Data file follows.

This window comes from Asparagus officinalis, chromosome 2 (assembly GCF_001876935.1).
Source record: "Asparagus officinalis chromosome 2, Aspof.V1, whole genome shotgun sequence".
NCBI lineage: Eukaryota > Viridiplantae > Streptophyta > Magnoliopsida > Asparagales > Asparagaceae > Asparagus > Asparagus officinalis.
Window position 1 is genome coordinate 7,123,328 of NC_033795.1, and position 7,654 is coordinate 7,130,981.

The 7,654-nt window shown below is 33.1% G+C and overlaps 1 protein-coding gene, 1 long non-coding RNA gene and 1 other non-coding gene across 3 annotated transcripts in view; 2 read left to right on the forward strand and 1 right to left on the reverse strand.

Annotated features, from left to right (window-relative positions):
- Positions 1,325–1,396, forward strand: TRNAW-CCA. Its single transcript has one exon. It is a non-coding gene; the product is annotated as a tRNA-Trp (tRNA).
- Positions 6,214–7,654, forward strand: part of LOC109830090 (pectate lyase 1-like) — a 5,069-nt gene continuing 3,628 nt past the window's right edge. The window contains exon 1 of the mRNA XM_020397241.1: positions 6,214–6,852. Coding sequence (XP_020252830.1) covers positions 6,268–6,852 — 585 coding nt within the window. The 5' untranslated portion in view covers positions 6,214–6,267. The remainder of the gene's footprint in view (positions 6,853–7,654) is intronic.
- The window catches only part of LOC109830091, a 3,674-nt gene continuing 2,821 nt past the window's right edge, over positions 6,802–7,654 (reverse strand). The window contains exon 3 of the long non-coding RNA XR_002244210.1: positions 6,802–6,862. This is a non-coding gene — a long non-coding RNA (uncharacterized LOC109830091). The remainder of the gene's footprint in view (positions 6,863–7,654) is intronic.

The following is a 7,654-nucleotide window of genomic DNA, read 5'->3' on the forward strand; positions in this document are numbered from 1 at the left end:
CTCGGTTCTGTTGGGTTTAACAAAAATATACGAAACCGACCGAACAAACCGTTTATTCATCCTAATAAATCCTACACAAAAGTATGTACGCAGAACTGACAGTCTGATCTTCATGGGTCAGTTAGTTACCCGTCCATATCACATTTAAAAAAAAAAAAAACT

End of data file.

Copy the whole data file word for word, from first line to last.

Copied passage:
This window comes from Asparagus officinalis, chromosome 2 (assembly GCF_001876935.1).
Source record: "Asparagus officinalis chromosome 2, Aspof.V1, whole genome shotgun sequence".
NCBI lineage: Eukaryota > Viridiplantae > Streptophyta > Magnoliopsida > Asparagales > Asparagaceae > Asparagus > Asparagus officinalis.
Window position 1 is genome coordinate 7,123,328 of NC_033795.1, and position 7,654 is coordinate 7,130,981.

The 7,654-nt window shown below is 33.1% G+C and overlaps 1 protein-coding gene, 1 long non-coding RNA gene and 1 other non-coding gene across 3 annotated transcripts in view; 2 read left to right on the forward strand and 1 right to left on the reverse strand.

Annotated features, from left to right (window-relative positions):
- Positions 1,325–1,396, forward strand: TRNAW-CCA. Its single transcript has one exon. It is a non-coding gene; the product is annotated as a tRNA-Trp (tRNA).
- Positions 6,214–7,654, forward strand: part of LOC109830090 (pectate lyase 1-like) — a 5,069-nt gene continuing 3,628 nt past the window's right edge. The window contains exon 1 of the mRNA XM_020397241.1: positions 6,214–6,852. Coding sequence (XP_020252830.1) covers positions 6,268–6,852 — 585 coding nt within the window. The 5' untranslated portion in view covers positions 6,214–6,267. The remainder of the gene's footprint in view (positions 6,853–7,654) is intronic.
- The window catches only part of LOC109830091, a 3,674-nt gene continuing 2,821 nt past the window's right edge, over positions 6,802–7,654 (reverse strand). The window contains exon 3 of the long non-coding RNA XR_002244210.1: positions 6,802–6,862. This is a non-coding gene — a long non-coding RNA (uncharacterized LOC109830091). The remainder of the gene's footprint in view (positions 6,863–7,654) is intronic.

The following is a 7,654-nucleotide window of genomic DNA, read 5'->3' on the forward strand; positions in this document are numbered from 1 at the left end:
CTCGGTTCTGTTGGGTTTAACAAAAATATACGAAACCGACCGAACAAACCGTTTATTCATCCTAATAAATCCTACACAAAAGTATGTACGCAGAACTGACAGTCTGATCTTCATGGGTCAGTTAGTTACCCGTCCATATCACATTTAAAAAAAAAAAAAACT